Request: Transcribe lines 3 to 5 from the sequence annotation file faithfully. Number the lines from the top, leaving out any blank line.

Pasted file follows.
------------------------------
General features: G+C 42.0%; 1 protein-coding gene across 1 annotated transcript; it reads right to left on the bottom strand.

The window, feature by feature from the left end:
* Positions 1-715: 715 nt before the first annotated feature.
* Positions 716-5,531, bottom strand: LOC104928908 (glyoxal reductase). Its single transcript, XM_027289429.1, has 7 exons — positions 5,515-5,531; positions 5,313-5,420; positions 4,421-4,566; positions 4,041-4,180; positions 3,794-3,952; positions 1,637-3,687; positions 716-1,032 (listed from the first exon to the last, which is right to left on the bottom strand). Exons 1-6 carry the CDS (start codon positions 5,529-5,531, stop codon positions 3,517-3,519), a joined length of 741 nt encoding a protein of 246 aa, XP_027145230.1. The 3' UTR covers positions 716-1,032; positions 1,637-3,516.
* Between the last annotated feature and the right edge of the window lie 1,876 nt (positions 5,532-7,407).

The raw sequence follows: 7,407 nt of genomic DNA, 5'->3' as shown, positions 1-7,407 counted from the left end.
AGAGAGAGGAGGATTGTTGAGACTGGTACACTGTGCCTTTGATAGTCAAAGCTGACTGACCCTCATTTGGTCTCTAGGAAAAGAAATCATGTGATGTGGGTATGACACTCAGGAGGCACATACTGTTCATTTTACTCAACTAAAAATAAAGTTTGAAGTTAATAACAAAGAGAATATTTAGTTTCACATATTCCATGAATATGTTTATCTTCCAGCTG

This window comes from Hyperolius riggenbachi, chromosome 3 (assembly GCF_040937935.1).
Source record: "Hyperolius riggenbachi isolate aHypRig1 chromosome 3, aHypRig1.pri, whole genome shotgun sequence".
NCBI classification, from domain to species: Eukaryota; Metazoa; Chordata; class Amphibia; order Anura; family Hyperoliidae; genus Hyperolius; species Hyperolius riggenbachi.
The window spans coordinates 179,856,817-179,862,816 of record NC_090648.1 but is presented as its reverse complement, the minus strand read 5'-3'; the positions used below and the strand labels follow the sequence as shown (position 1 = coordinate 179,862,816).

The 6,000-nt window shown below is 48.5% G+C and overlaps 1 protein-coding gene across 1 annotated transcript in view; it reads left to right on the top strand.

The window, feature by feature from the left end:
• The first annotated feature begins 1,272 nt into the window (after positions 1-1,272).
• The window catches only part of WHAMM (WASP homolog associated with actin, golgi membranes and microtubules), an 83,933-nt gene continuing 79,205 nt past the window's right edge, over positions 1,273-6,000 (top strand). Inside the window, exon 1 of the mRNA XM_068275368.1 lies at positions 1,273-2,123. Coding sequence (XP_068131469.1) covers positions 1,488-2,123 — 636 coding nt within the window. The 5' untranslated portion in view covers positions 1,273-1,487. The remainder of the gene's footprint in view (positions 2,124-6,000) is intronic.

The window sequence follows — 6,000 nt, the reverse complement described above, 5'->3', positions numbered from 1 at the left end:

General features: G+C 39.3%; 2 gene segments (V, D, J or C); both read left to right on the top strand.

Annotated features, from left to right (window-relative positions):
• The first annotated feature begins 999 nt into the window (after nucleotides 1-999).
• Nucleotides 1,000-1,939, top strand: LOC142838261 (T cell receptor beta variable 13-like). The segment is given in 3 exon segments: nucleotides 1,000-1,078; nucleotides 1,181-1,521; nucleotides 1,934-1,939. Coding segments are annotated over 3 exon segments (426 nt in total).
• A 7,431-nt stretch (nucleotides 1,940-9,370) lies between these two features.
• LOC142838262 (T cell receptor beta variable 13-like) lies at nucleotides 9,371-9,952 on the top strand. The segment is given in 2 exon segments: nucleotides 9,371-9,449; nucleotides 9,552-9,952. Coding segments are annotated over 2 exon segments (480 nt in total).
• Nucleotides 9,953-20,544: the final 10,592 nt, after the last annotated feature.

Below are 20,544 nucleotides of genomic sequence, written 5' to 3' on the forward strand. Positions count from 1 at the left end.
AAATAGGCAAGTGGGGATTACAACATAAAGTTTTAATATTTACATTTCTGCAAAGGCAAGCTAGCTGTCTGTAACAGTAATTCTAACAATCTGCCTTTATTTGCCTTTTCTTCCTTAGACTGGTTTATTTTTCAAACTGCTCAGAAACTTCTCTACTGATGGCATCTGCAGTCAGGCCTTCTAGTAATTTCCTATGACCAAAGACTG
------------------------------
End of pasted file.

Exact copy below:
* Positions 1-715: 715 nt before the first annotated feature.
* Positions 716-5,531, bottom strand: LOC104928908 (glyoxal reductase). Its single transcript, XM_027289429.1, has 7 exons — positions 5,515-5,531; positions 5,313-5,420; positions 4,421-4,566; positions 4,041-4,180; positions 3,794-3,952; positions 1,637-3,687; positions 716-1,032 (listed from the first exon to the last, which is right to left on the bottom strand). Exons 1-6 carry the CDS (start codon positions 5,529-5,531, stop codon positions 3,517-3,519), a joined length of 741 nt encoding a protein of 246 aa, XP_027145230.1. The 3' UTR covers positions 716-1,032; positions 1,637-3,516.
* Between the last annotated feature and the right edge of the window lie 1,876 nt (positions 5,532-7,407).